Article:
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The Screwtape Letters by C.S. Lewis

September 6, 2012

My friend Rich once told me how much he loved this book, and I’ve had it on my shelf ever since. Recently, I was reading something about David Foster Wallace and it mentioned how much he loved The Screwtape Letters, which compelled me to take it down and give it a read.

The book is a collection of letters from a senior demon, Screwtape, to his nephew and lower-level tempter, Wormwood. The lesser demon is in the process of trying to tempt a young English man, referred to only as “the patient.” There is a bit of a story here, but mostly this book is a series of musings on the human condition and our moral struggles. What makes this book brilliant, however, is that because it is written from the point-of-view of a demon, everything is flipped on its head. Good is bad, bad is good, etc. Lewis called it “diabolical ventriloquism.” This technique gives the book a comic charm, but also keeps it from feeling to preachy.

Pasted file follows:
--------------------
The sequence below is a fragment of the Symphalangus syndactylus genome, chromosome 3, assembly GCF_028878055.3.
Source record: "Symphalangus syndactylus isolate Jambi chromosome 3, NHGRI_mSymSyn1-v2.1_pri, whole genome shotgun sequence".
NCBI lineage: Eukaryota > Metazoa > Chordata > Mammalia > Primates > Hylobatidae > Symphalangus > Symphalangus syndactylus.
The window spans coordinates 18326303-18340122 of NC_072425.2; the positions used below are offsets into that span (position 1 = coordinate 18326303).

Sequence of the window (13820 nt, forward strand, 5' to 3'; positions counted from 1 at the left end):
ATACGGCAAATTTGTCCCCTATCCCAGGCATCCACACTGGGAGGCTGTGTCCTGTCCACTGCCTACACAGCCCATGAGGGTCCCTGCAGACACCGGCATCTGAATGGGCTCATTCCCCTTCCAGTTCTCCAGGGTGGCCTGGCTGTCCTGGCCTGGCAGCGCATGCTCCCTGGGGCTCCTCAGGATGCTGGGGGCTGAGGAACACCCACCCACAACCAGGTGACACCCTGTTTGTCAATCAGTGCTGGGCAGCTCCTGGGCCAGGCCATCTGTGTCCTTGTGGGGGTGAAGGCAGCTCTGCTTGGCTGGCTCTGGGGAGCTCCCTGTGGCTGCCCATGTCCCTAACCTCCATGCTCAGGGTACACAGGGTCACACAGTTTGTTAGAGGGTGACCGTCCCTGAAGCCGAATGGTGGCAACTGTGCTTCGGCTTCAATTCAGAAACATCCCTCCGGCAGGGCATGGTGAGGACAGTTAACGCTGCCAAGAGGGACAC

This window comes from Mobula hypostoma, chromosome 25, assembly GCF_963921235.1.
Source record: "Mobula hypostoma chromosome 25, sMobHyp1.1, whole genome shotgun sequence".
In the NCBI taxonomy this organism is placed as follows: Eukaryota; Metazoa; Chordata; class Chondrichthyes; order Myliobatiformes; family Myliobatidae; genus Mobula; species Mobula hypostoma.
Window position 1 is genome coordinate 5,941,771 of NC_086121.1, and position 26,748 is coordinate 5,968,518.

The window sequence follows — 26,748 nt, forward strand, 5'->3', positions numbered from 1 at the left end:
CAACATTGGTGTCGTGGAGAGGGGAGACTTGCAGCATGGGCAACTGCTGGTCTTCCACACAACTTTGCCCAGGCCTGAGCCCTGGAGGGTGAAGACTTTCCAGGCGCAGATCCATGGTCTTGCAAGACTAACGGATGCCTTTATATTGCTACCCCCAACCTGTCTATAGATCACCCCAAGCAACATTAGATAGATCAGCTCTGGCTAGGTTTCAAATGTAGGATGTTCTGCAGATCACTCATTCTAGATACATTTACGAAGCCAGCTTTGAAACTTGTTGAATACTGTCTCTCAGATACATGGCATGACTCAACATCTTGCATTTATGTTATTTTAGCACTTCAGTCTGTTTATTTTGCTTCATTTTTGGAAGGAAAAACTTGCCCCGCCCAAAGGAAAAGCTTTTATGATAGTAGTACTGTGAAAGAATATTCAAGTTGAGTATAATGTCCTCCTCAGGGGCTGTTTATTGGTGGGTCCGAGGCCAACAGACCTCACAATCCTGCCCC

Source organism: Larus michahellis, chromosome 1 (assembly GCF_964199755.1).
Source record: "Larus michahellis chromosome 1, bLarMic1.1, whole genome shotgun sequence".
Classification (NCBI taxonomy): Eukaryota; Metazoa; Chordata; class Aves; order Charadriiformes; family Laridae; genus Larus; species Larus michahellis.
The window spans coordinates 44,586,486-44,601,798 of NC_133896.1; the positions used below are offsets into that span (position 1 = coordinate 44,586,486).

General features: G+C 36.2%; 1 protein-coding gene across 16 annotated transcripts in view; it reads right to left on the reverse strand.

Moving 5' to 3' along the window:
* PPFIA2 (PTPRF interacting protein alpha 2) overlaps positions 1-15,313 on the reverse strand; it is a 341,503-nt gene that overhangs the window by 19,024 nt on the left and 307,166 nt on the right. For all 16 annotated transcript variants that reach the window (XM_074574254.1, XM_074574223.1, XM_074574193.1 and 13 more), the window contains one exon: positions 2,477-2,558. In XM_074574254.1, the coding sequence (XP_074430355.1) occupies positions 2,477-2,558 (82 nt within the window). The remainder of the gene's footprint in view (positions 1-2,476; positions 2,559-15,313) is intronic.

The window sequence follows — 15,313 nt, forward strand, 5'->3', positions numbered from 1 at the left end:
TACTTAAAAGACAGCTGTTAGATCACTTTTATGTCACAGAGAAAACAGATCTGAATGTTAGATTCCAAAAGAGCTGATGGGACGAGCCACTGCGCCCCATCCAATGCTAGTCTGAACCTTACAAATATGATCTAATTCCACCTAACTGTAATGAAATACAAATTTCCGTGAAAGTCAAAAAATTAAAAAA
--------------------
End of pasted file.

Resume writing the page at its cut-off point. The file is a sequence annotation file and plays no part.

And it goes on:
Although there is humor in the relationship between Screwtape and his apparently inept nephew, the book is really about our moments of weakness, “opportunities” for the demons, in which a person might be led astray. Greed, gluttony, lust, pride, envy—Lewis more or less digs his blade under each of the seven sins and flips it over to see what bugs are attached. But he also gets at less biblical truths, large—probing the link between fear and hate, the ability of love to launch us toward grace or defilement—and smaller truths—our tendency to give credibility to thinking simply because it’s old, or the anger that can be produced by simply taking away from a person time they think is their own.

This book could easily have been a good, straightforward collection of essays, Musings on Sin. There’s a lot of wisdom packed in here, and every reader will identify with different points. But the way the wisdom is delivered is what makes The Screwtape Letters such a great read.


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